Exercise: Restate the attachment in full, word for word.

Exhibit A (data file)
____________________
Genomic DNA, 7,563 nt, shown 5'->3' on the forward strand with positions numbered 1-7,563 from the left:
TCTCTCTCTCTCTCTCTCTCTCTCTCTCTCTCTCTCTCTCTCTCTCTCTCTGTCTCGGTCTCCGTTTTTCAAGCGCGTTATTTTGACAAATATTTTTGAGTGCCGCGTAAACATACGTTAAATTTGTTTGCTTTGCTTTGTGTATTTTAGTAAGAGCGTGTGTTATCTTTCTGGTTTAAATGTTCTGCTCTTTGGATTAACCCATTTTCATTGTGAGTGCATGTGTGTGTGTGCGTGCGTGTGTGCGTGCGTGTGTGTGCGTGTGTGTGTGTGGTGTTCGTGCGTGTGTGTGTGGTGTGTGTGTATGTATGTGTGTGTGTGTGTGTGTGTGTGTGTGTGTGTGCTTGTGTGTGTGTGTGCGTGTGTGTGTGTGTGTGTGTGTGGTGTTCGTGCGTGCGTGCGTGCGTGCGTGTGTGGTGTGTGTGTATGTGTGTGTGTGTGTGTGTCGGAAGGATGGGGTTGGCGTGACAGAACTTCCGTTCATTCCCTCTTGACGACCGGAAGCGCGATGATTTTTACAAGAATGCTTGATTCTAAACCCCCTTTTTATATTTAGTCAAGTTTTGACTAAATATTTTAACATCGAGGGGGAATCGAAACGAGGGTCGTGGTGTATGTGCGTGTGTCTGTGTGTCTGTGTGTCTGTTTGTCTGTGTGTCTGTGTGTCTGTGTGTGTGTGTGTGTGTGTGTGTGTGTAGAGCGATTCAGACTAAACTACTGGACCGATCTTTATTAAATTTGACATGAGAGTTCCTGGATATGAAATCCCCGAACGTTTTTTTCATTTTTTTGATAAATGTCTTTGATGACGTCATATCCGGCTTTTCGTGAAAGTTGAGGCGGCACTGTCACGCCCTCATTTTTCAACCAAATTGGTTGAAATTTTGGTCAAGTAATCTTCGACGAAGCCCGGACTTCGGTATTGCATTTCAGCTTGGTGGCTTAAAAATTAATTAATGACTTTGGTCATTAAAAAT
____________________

Genomic DNA, 7,563 nt, shown 5'->3' on the forward strand with positions numbered 1-7,563 from the left:
TCTCTCTCTCTCTCTCTCTCTCTCTCTCTCTCTCTCTCTCTCTCTCTCTCTGTCTCGGTCTCCGTTTTTCAAGCGCGTTATTTTGACAAATATTTTTGAGTGCCGCGTAAACATACGTTAAATTTGTTTGCTTTGCTTTGTGTATTTTAGTAAGAGCGTGTGTTATCTTTCTGGTTTAAATGTTCTGCTCTTTGGATTAACCCATTTTCATTGTGAGTGCATGTGTGTGTGTGCGTGCGTGTGTGCGTGCGTGTGTGTGCGTGTGTGTGTGTGGTGTTCGTGCGTGTGTGTGTGGTGTGTGTGTATGTATGTGTGTGTGTGTGTGTGTGTGTGTGTGTGTGTGCTTGTGTGTGTGTGTGCGTGTGTGTGTGTGTGTGTGTGTGGTGTTCGTGCGTGCGTGCGTGCGTGCGTGTGTGGTGTGTGTGTATGTGTGTGTGTGTGTGTGTCGGAAGGATGGGGTTGGCGTGACAGAACTTCCGTTCATTCCCTCTTGACGACCGGAAGCGCGATGATTTTTACAAGAATGCTTGATTCTAAACCCCCTTTTTATATTTAGTCAAGTTTTGACTAAATATTTTAACATCGAGGGGGAATCGAAACGAGGGTCGTGGTGTATGTGCGTGTGTCTGTGTGTCTGTGTGTCTGTTTGTCTGTGTGTCTGTGTGTCTGTGTGTGTGTGTGTGTGTGTGTGTGTGTAGAGCGATTCAGACTAAACTACTGGACCGATCTTTATTAAATTTGACATGAGAGTTCCTGGATATGAAATCCCCGAACGTTTTTTTCATTTTTTTGATAAATGTCTTTGATGACGTCATATCCGGCTTTTCGTGAAAGTTGAGGCGGCACTGTCACGCCCTCATTTTTCAACCAAATTGGTTGAAATTTTGGTCAAGTAATCTTCGACGAAGCCCGGACTTCGGTATTGCATTTCAGCTTGGTGGCTTAAAAATTAATTAATGACTTTGGTCATTAAAAAT